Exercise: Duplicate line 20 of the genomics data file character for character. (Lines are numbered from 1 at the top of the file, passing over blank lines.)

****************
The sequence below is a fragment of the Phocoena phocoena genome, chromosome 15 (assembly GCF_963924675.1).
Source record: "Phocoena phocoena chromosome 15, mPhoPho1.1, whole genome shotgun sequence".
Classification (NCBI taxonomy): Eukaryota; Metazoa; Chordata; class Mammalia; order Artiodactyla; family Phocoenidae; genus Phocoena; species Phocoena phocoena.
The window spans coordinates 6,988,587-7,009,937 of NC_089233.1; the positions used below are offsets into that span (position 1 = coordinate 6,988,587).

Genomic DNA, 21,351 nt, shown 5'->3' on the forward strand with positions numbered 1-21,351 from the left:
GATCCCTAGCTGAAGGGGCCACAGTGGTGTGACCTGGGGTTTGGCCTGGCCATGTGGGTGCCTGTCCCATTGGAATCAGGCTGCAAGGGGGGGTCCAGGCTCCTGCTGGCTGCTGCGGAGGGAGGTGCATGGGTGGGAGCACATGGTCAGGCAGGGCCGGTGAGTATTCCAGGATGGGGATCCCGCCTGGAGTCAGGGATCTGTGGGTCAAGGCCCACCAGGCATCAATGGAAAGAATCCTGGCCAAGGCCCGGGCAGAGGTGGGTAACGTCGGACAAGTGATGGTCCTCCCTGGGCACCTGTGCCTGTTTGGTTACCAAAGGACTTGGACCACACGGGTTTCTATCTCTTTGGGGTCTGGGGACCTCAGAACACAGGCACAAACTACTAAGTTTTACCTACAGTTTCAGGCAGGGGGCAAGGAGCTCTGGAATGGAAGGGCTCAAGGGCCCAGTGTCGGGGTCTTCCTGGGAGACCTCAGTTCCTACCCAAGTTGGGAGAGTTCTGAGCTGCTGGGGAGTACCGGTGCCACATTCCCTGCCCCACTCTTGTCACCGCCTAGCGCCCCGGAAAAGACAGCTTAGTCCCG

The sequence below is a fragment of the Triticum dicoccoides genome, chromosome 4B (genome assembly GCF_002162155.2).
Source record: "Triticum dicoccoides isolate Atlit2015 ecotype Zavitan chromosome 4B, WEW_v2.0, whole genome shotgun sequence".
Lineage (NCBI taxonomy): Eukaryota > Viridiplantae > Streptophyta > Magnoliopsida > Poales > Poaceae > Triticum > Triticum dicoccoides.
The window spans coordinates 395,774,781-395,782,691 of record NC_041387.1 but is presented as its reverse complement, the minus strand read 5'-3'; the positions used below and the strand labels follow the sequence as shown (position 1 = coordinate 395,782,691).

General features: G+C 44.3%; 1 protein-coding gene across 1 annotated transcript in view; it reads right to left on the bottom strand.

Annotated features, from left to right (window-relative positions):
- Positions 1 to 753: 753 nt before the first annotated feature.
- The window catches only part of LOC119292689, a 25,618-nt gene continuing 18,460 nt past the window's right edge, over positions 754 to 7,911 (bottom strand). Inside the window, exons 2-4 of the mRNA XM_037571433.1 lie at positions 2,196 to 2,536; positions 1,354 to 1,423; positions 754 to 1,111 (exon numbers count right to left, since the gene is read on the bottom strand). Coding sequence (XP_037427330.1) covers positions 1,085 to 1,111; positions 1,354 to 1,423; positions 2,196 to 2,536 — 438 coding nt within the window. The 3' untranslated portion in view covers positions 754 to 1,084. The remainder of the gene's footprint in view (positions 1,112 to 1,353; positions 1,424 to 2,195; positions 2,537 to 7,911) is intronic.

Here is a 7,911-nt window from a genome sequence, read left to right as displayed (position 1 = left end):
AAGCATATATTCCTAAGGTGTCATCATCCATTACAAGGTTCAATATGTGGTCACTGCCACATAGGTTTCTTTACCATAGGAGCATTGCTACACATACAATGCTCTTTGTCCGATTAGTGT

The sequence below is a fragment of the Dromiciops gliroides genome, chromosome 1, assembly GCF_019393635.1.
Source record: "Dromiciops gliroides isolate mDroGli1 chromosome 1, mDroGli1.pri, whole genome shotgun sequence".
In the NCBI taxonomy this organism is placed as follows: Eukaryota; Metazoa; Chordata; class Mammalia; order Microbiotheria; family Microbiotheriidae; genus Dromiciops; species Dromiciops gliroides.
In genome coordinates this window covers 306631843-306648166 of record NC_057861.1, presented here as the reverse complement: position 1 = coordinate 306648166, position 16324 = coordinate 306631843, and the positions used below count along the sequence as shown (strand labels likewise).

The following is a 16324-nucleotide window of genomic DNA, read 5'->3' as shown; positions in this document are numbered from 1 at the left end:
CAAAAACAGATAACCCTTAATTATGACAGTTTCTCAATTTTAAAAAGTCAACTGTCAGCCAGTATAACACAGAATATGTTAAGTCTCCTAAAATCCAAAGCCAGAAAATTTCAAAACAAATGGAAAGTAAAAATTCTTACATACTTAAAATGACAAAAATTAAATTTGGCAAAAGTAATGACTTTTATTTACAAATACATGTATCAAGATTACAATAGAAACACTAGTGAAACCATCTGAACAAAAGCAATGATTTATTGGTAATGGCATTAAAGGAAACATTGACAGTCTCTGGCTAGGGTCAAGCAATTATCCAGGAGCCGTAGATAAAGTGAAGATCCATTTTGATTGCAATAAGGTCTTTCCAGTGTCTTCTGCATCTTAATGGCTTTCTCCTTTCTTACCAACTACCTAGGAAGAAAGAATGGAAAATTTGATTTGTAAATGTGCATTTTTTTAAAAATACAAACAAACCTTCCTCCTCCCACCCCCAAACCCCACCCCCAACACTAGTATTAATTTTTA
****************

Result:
In genome coordinates this window covers 306631843-306648166 of record NC_057861.1, presented here as the reverse complement: position 1 = coordinate 306648166, position 16324 = coordinate 306631843, and the positions used below count along the sequence as shown (strand labels likewise).